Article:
Why Another Southerly

Julie and I love to travel and experience new places, time at sea and the arrival at a new destination by boat is a particularly nice way to live together. Just simple cruising.

Having previously owned a couple of boats we gave up sailing whilst work and other commitments got in the way,  but a few years ago we retired and so….

Carina – our first boat. Vancouver 27F
Constance – our second boat. Barbican 33

Time for a new boat – What were we going to do? Where would we be based? How big? Power or sail? GRP or Metal? Cat or mono? Etc etc. We enjoyed the time that we spent looking but ultimately one boat stood out. Was it the careful analysis and tick box exercises? Or both of us simultaneously saying “Oooh this is nice”. Somehow you just seem to know…

Versatility was the main thing the Southerly 47 offered over others, the swing keel (3m down to 1m draught), high quality and heavily built with decent tankage, stowage and living space in a layout that really suited us.

Our Southerly 47 soon after launch

She was launched in 2013 and immediately impressed: comfort when moored and under way, reassuring in a blow whilst rewarding to sail she has been a talking point wherever we have been; a joy to own.  I can’t claim we knew at the time we had chosen the right boat for us, but with 20/20 hindsight I can say that she is, crucially I can’t imagine ever going back to a fixed keel boat.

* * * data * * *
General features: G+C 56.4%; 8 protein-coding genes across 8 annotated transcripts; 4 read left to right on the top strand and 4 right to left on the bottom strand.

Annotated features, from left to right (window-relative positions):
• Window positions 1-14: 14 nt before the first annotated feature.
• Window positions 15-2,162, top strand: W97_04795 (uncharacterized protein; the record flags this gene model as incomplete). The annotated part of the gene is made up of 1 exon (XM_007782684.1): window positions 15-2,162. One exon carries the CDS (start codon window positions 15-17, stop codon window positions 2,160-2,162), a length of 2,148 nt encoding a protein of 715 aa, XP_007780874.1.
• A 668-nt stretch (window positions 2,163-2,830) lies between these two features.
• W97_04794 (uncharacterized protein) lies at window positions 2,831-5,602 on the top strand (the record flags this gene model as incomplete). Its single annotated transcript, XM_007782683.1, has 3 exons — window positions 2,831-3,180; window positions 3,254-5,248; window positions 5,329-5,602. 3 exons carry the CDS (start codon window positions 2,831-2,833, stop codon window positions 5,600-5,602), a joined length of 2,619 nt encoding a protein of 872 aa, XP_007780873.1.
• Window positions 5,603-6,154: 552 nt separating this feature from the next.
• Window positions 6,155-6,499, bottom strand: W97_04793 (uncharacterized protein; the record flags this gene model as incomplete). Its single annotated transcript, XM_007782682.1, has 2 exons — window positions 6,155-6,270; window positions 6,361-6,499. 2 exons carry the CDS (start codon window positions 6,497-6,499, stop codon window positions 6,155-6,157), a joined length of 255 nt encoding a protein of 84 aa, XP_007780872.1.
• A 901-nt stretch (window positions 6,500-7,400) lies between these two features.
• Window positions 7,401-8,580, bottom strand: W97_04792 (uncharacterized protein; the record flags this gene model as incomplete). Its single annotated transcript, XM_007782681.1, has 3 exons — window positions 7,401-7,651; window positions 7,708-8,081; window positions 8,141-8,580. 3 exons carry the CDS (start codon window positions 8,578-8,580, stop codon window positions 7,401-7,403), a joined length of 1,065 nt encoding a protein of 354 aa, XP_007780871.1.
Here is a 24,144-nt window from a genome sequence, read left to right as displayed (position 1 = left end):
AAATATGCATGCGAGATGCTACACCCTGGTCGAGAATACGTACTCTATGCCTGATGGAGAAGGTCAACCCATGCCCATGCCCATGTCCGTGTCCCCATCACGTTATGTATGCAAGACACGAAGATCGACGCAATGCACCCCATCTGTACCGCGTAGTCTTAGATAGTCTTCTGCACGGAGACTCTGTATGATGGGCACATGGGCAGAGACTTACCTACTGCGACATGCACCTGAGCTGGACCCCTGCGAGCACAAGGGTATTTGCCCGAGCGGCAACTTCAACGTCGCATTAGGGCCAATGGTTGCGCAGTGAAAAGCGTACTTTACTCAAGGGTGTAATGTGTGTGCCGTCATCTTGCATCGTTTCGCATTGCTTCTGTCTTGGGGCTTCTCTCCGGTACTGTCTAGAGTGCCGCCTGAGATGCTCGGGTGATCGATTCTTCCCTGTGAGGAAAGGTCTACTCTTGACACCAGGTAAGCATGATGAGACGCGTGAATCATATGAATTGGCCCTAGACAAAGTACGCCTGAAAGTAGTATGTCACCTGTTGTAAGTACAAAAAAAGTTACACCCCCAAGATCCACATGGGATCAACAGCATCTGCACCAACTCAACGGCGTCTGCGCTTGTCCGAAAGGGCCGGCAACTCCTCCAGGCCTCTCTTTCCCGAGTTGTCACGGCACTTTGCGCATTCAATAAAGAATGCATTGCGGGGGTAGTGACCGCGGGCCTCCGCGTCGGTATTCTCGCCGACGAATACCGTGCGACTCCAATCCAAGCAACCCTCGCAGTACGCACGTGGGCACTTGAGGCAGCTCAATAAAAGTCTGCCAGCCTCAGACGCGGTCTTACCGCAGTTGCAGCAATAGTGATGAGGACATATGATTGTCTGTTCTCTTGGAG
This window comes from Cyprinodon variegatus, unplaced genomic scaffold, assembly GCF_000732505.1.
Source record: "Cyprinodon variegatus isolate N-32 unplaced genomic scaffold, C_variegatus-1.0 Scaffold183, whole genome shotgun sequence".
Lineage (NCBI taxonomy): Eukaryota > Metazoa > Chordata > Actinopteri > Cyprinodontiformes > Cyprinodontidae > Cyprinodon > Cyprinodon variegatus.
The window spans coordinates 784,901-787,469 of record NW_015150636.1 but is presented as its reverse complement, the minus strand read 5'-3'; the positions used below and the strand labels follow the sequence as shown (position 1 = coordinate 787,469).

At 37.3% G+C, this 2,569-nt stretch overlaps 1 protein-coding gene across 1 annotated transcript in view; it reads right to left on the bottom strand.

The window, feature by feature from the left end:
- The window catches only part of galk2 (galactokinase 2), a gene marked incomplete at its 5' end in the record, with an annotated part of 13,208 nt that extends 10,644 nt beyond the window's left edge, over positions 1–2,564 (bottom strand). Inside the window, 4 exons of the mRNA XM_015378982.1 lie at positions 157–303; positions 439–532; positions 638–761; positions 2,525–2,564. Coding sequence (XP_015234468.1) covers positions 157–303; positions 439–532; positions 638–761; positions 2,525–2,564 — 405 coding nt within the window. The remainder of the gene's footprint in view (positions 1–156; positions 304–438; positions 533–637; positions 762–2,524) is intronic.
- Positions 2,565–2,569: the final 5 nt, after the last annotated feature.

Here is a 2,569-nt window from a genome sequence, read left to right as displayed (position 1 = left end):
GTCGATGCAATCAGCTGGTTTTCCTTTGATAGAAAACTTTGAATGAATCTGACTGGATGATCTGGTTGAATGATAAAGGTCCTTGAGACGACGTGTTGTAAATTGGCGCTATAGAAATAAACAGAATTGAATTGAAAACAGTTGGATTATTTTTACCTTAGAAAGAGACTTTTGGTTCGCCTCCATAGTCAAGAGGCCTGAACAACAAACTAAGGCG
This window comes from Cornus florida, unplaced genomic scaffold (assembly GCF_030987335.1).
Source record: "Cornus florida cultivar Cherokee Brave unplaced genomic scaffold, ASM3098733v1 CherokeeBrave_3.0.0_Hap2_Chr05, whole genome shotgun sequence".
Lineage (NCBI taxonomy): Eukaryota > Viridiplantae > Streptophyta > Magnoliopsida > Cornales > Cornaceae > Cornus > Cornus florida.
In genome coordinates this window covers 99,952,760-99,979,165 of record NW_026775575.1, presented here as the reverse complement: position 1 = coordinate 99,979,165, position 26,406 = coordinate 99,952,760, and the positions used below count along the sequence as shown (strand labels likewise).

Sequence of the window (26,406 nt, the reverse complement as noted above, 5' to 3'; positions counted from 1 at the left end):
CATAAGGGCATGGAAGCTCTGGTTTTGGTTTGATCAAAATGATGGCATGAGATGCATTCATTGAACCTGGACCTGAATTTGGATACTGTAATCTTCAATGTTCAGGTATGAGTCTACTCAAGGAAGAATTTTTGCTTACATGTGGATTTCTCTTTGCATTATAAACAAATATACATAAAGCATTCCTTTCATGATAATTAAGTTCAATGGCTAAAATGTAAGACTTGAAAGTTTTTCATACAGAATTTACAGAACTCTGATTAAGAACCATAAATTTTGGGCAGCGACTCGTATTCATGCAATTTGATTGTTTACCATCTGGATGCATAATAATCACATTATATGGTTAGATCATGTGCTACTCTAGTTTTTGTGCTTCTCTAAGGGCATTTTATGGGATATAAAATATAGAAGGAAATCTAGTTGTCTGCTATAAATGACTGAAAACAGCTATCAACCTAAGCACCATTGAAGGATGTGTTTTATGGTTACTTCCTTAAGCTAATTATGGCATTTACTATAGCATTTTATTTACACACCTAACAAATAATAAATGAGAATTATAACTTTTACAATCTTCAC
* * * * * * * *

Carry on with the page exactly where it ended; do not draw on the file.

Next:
Southerly’s are as suited to crossing oceans as they are sneaking into coastal shallows. Distant Shores is a great example, a cruising couple with several transatlantics and on their third Southerly, they are completely confident in the boats abilities. For us the 47  beckons us to go further.

Me aboard Constance homeward bound in English Channel F7
Sue and Rob Heath aboard Kered leaving Cap Verde bound for Antigua
Photo by Nick Gill aboard Distant Shores III
Paul and Sheryl Shard & Distant Shores III all spend the day on the beach (Antigua)

So why change from a 47 to a 480? Well in a nutshell Best of Both…..

Through Paul and Sheryl Shard (of Distant Shores TV show) I learned that Discovery Yacht Group had purchased the rights and tooling to build new Southerly yachts.  MD Sean Langdon explained they wanted to work with current owners to understand what might be improved, whilst also taking the best bits of their bullet proof and beautifully finished Discovery 55, 58 and 67.

With the input from Distant Shores, Discovery’s team and a few observations from me the new Southerly 480 began to emerge and it was clear she was a big step forward. Best of both clearly works!

When we became involved in the 480’s conception we truly had no intention to replace our 47 but as time went by I began to think about the new 480 and the various tweaks. It must have shown because eventually Sean asked, Why don’t you just get on with it? So we did.

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